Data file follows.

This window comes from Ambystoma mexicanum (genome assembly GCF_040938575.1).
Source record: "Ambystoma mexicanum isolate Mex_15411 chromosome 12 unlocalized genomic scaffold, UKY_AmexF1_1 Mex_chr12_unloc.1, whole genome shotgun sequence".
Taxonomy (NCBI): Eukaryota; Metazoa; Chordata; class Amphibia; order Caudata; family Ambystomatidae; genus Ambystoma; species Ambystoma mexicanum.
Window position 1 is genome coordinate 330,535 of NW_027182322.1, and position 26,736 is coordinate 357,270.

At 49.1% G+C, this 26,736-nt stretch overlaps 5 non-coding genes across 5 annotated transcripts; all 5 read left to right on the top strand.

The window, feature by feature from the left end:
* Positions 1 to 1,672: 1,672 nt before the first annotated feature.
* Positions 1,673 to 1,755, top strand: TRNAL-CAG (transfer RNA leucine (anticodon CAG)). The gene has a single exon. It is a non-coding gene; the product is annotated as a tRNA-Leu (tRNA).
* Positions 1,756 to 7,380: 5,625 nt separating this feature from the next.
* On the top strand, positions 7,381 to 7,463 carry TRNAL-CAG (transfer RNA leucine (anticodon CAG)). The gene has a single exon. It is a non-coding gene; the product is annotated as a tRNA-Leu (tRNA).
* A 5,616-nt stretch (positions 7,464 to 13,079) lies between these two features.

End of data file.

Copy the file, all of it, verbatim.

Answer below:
This window comes from Ambystoma mexicanum (genome assembly GCF_040938575.1).
Source record: "Ambystoma mexicanum isolate Mex_15411 chromosome 12 unlocalized genomic scaffold, UKY_AmexF1_1 Mex_chr12_unloc.1, whole genome shotgun sequence".
Taxonomy (NCBI): Eukaryota; Metazoa; Chordata; class Amphibia; order Caudata; family Ambystomatidae; genus Ambystoma; species Ambystoma mexicanum.
Window position 1 is genome coordinate 330,535 of NW_027182322.1, and position 26,736 is coordinate 357,270.

At 49.1% G+C, this 26,736-nt stretch overlaps 5 non-coding genes across 5 annotated transcripts; all 5 read left to right on the top strand.

The window, feature by feature from the left end:
* Positions 1 to 1,672: 1,672 nt before the first annotated feature.
* Positions 1,673 to 1,755, top strand: TRNAL-CAG (transfer RNA leucine (anticodon CAG)). The gene has a single exon. It is a non-coding gene; the product is annotated as a tRNA-Leu (tRNA).
* Positions 1,756 to 7,380: 5,625 nt separating this feature from the next.
* On the top strand, positions 7,381 to 7,463 carry TRNAL-CAG (transfer RNA leucine (anticodon CAG)). The gene has a single exon. It is a non-coding gene; the product is annotated as a tRNA-Leu (tRNA).
* A 5,616-nt stretch (positions 7,464 to 13,079) lies between these two features.